This presents a real challenge for getting feedback events up and running, but we believe they have the potential to be quite valuable to the field as a whole. Our first event went well, both participants and hosts seemed quite engaged with ample back-and-forth. The hosts concluded that the event was encouraging and stimulating. One of our participants provided the following feedback: 

“The format of having authors present their work live is very refreshing - I'm tired of reading all the time. I'm also hungry for discussions because I have too little contact with AI safety people.”

Conversely, we had another participant state that they couldn’t regularly attend such events due to the time commitment. We hope to determine whether a significant portion of researchers relate to the first participant; thus, we want to give feedback events a real shot. 


We would like to kindly emphasize that your decision to attend feedback events as a participant will (in part) determine the success of such events. We would be very happy if readers like you could consider giving them a try, even if your initial instinct says it’s not worth it given the difficulties we’ve stated above. If after doing so, you feel the events are not worthwhile, we will have an anonymous feedback form available for you to share.

What can you do?

Join our mailing list and receive invites to feedback events

Please fill out this short form to join the mailing list (you can always unsubscribe later):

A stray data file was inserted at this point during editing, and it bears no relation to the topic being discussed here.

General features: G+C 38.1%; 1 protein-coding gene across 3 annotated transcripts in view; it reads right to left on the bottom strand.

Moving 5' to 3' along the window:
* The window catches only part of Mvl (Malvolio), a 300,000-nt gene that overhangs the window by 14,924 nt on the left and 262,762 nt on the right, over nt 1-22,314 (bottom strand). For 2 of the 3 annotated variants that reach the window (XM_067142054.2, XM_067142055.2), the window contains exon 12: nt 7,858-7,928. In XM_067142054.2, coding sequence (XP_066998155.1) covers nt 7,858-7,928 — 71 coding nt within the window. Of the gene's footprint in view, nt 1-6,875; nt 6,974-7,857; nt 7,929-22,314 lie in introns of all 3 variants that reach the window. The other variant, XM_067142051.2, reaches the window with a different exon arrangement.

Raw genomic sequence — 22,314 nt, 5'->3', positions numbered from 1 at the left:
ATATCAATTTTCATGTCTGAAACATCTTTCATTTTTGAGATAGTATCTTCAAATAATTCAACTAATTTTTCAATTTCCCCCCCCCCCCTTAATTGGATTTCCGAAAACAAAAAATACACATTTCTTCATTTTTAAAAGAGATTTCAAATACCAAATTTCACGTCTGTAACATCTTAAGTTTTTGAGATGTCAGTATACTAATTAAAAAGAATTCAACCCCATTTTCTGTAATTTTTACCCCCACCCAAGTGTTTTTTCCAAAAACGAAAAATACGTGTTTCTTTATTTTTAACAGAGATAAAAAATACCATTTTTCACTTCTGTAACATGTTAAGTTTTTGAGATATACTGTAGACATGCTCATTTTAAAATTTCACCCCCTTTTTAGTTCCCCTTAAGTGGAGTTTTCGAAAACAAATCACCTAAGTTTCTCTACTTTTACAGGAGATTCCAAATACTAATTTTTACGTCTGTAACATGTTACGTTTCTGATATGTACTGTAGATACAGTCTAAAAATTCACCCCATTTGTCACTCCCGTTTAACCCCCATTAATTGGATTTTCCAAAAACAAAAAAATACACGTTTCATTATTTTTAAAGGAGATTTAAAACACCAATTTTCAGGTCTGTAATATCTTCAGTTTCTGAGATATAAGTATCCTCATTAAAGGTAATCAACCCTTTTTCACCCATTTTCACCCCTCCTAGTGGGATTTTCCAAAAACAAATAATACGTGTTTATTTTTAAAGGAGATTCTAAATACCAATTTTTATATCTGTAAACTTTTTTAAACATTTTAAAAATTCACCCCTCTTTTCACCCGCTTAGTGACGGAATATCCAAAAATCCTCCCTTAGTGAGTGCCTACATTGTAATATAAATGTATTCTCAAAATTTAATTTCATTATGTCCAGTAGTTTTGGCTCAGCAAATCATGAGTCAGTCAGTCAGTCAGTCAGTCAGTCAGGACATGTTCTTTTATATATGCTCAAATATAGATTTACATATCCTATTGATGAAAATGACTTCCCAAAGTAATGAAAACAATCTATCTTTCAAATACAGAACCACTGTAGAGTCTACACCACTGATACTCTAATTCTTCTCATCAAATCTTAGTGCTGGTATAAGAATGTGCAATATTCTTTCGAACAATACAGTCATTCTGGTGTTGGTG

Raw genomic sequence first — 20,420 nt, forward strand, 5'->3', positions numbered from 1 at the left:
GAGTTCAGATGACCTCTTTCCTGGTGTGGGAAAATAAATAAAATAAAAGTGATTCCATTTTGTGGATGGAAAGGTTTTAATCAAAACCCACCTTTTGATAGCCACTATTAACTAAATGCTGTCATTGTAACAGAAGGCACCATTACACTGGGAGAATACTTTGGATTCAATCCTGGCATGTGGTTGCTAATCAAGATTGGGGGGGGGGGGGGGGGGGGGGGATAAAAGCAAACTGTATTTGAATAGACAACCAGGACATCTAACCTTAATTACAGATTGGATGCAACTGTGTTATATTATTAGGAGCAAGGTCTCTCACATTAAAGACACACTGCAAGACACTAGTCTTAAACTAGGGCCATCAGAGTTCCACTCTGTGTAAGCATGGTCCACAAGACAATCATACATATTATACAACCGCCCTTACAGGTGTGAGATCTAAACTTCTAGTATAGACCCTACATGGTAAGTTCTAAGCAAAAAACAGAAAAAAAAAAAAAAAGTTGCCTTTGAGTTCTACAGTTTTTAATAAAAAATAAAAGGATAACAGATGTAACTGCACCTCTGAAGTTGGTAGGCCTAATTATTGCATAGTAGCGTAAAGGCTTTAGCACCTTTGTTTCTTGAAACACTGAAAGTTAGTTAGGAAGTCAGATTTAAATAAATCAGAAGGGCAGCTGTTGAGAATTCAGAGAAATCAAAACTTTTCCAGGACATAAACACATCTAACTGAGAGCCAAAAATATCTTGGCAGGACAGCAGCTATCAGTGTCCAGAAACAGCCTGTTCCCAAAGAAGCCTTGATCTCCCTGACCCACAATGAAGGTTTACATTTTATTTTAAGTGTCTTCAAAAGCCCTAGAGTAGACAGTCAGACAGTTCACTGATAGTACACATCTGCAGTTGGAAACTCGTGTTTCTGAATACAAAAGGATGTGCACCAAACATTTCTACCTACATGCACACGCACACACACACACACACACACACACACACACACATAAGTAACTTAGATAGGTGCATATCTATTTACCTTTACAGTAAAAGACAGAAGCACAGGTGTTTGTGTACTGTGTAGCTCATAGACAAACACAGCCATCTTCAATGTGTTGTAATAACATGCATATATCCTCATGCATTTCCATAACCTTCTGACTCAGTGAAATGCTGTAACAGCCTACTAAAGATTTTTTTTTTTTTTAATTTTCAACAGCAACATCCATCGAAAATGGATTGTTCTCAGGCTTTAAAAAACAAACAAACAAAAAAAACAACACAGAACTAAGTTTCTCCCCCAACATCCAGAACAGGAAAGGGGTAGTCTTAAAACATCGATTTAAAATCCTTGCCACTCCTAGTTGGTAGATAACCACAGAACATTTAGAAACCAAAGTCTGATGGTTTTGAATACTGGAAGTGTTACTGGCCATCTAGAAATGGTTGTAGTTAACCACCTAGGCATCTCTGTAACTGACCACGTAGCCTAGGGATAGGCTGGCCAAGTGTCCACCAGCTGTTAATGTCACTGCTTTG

*Signing up is not a commitment to anything and comes with no obligations, we will simply add you to our mailing list for feedback events. Every time we host one, we’ll email you an invitation and you can decide whether you’d like to attend or not! You can always unsubscribe.

(Note: We’re particularly seeking non-beginners with concrete knowledge in AI Safety).


Sign up to host a feedback event

If you’d like to host a feedback event and present your work (with AISS taking on all the organization and facilitation), please fill out this form: 


We will email you with the suggested date and details for your feedback event. If you approve, we’ll email our mailing list to invite participants. 


Thank you!

Finally, If you have any ideas on how to best run feedback events, please let us know!





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I think moderated video calls are my favorite format, as boring as that is. I.e. you have a speaker and also a moderator who picks people to ask questions, cuts people off or prompts them to keep talking depending on their judgment, etc.

Another thing I like, if it seems like people are interested in talking about multiple different things after the main talk / QA / discussion, is splitting up the discussion into multiple rooms by topic. I think Discord is a good application for this. Zoom is pretty bad at this but can be cajoled into having the right functionality if you make everyone a co-host, I think Microsoft Teams is fine but other people have problems, and other people think GatherTown is fine but I have problems.

Kudos for the initiative! I think it makes sense to crosspost this to LessWrong.

Good idea :) thank you!